Sport Education and Society (SPORT EDUC SOC )

Publisher: Taylor & Francis


Sport, Education and Society is an international journal which provides a focal point for the publication of research on pedagogy, policy and the wide range of associated social, cultural, political and ethical issues in physical activity and sport. The journal will concentrate both on the forms, contents and contexts of physical education and sport found in schools, colleges and other sites of formal education, and the pedagogies of play, callisthenics, gymnastics and sport found in familial environments, various sport clubs, the leisure industry, as well as private fitness and health studios, dance schools, gymnastic clubs and rehabilitation centres. Sport, Education and Society therefore wishes to encourage contributions not only from sports scientists working in the field of pedagogy but also from professionals with interests in theoretical and empirical issues relating to pedagogy, policy and the curriculum in physical activity and sport.

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    Sport, Education and Society website
  • Other titles
    Sport, education and society (Online)
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  • Material type
    Document, Periodical, Internet resource
  • Document type
    Internet Resource, Computer File, Journal / Magazine / Newspaper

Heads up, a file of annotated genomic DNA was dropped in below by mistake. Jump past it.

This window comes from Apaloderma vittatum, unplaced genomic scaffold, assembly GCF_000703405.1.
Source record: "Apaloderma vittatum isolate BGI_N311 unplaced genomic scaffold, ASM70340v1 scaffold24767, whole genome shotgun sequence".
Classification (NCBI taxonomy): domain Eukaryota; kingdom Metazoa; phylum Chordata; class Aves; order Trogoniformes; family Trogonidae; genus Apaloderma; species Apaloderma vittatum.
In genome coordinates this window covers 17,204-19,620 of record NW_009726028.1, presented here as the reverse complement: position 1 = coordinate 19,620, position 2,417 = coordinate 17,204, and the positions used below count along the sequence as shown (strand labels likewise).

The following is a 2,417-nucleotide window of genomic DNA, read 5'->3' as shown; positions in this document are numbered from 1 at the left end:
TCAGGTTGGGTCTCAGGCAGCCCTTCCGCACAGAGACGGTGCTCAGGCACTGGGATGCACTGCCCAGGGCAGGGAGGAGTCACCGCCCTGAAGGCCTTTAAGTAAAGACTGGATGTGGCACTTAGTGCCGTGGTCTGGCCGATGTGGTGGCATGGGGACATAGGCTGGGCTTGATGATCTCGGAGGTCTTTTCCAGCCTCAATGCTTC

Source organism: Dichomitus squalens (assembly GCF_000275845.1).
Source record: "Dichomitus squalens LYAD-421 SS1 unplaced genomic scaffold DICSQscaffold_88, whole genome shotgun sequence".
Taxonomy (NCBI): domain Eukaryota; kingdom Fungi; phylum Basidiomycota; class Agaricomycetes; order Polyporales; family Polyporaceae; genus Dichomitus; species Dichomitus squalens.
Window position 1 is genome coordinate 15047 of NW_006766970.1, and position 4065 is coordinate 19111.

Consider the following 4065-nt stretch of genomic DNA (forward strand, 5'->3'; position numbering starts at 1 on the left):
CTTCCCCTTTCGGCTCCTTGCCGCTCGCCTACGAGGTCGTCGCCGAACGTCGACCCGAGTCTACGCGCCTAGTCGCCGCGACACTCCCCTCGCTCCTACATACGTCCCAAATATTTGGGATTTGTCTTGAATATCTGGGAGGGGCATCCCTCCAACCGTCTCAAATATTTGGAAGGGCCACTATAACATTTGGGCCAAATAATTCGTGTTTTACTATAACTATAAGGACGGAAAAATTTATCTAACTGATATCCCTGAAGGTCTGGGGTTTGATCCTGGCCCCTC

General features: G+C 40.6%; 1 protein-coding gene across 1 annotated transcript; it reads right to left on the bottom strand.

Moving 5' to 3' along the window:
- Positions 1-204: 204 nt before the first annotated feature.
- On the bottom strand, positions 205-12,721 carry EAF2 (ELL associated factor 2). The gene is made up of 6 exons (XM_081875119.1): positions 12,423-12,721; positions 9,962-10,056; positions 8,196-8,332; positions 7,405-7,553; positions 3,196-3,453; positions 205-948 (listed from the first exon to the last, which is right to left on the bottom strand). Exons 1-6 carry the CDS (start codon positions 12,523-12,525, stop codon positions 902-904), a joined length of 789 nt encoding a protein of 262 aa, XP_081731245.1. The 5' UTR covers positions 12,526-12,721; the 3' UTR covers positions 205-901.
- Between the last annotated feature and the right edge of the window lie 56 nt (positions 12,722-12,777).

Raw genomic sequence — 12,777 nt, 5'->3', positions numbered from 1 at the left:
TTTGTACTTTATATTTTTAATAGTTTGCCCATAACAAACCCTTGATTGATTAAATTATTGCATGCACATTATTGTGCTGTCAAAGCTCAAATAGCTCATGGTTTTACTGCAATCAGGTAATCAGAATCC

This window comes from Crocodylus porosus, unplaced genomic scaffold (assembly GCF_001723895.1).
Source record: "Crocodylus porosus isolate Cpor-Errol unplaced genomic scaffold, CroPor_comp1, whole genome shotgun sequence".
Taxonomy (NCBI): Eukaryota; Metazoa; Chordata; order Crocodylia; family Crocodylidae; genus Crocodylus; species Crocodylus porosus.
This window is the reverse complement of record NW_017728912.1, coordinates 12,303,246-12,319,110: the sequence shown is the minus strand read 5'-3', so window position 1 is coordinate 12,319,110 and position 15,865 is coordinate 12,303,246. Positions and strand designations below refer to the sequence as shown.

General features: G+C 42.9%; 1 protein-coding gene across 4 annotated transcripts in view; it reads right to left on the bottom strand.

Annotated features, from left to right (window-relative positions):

Publisher details

Taylor & Francis

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    • 12 month embargo for STM, Behavioural Science and Public Health Journals
    • 18 month embargo for SSH journals
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    • Post-print on authors own website, Institutional or Subject Repository
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    • Publisher will deposit to PMC on behalf of NIH authors.
    • STM: Science, Technology and Medicine
    • SSH: Social Science and Humanities
    • 'Taylor & Francis (Psychology Press)' is an imprint of 'Taylor & Francis'
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Publications in this journal

  • [Show abstract] [Hide abstract]
    ABSTRACT: Over the last one of two decades, researchers within the physical education (PE) and sport pedagogy research frequently use the concept ‘the material body’. An initial purpose of this article is to explore what a concept of a ‘material body’ might mean. What other bodies are there? Who would dispute the materiality of bodies? I suggest that the use of a concept as ‘the material body’ suggests a hesitation before the radicalism of the linguistic turn in the sense that the concept ‘discourse’ does not include a material dimension. In this way ‘the material body’ relates to an interpretation of ‘the socially (or discursively) constructed body’ as void of matter. A further purpose with the article is to re-inscribe matter in the concept of ‘discourse’. This is done by way of discussing what theorists like Michel Foucault and, in particular, Judith Butler, has to say about the materiality of the body. In their writings, discourse should not be limited to spoken and/or written language. Rather, discourse is understood in terms of actions and events that create meanings—that matters. One conclusion of the article is that it is important to problematise the mundane view of discourse as ‘verbal interchange’ because it reinforces the promise of an objective knowledge that will eventually shed light on the ‘real’ body and the mysteries of sexual difference, what its origins are, what causes it. Another conclusion is that the PE and sport pedagogy research should pay less attention to the body as an object (what it ‘is’), and pay more attention to how the body matters, and e.g. how movements make bodies matter.